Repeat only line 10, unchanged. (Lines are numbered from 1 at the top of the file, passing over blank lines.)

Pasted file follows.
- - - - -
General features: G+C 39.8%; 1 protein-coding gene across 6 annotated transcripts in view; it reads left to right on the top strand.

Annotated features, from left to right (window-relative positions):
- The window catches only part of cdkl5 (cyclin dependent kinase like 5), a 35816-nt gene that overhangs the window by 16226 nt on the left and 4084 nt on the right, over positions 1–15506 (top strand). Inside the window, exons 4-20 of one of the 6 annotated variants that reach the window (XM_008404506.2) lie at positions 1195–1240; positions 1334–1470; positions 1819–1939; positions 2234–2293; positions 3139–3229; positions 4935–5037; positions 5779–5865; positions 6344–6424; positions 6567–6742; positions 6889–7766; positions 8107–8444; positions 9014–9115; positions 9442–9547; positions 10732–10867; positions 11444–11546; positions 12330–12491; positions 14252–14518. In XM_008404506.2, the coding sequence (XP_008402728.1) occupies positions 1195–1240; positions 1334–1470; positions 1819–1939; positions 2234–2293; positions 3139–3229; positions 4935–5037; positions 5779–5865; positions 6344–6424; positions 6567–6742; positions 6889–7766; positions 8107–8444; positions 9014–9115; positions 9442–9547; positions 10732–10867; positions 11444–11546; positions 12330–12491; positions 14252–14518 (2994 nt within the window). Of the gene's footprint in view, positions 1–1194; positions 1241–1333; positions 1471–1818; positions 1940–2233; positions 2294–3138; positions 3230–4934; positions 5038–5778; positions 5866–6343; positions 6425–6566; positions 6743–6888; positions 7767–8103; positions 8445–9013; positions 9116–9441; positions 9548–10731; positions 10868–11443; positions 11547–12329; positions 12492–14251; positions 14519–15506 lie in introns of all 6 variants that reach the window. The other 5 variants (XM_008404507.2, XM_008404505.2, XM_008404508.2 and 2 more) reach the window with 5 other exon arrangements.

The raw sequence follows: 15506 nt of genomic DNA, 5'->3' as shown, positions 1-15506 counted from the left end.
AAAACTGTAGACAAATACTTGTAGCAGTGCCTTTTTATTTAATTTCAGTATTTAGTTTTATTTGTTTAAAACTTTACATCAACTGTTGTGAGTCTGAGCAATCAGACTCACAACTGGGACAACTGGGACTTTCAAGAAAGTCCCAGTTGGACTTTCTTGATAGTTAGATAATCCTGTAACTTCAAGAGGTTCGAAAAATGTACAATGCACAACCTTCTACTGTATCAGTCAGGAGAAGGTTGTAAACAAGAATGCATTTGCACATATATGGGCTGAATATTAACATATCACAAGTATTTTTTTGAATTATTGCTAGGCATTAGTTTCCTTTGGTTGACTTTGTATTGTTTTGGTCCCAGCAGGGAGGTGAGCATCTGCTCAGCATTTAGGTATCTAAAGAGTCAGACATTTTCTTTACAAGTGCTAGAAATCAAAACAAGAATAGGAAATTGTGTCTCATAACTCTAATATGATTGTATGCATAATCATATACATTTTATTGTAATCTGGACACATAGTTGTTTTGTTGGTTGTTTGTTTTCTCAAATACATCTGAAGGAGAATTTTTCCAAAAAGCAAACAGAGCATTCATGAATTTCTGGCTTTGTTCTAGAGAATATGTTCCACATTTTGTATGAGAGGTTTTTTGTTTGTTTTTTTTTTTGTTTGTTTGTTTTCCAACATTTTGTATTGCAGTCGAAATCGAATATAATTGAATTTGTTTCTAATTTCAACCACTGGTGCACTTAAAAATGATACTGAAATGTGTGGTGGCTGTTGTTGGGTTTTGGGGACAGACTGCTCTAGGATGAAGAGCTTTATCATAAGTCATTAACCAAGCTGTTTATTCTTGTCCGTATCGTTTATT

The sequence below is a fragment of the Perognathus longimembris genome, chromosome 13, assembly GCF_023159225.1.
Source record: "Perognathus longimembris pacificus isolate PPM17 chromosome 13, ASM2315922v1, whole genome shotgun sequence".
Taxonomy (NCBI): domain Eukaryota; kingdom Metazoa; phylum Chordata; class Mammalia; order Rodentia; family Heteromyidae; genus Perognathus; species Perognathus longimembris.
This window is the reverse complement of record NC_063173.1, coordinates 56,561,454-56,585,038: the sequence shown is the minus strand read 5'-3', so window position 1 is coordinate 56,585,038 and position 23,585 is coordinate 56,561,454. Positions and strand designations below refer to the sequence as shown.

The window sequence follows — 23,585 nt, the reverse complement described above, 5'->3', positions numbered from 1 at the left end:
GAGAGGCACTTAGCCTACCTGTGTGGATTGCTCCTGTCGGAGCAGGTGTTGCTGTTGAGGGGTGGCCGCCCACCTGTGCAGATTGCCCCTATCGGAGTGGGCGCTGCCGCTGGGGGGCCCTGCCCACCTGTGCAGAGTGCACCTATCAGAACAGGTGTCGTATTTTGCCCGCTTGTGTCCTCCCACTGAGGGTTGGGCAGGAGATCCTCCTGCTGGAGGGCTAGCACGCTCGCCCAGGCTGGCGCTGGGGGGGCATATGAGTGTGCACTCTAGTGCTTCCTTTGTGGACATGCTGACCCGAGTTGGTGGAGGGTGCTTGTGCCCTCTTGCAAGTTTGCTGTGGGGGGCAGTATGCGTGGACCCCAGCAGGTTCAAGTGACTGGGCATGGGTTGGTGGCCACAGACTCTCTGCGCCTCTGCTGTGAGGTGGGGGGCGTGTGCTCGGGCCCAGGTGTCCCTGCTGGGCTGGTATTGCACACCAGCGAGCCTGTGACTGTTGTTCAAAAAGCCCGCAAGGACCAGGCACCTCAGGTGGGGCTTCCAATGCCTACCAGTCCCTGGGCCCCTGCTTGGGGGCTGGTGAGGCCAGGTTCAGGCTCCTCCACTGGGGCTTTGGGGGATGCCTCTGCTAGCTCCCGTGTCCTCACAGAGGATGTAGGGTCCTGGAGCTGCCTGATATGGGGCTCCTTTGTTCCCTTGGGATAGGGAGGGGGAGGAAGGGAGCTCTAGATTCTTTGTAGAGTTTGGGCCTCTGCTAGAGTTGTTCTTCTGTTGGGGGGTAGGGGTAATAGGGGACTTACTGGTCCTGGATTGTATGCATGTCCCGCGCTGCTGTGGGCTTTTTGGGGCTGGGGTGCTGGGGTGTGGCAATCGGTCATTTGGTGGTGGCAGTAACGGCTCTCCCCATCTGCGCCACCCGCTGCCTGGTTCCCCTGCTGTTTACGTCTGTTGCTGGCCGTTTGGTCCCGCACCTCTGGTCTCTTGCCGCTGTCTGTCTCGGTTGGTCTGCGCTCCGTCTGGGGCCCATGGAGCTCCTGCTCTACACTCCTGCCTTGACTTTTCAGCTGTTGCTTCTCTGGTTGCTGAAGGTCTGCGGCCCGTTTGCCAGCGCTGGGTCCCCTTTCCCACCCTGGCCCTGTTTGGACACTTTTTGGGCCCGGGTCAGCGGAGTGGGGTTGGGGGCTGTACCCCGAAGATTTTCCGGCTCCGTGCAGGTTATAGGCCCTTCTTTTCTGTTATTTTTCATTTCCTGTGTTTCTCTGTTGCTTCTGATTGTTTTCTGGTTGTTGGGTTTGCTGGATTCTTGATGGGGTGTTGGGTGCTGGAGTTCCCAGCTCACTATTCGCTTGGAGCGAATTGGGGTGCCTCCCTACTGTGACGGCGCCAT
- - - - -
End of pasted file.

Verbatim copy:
The window sequence follows — 23,585 nt, the reverse complement described above, 5'->3', positions numbered from 1 at the left end: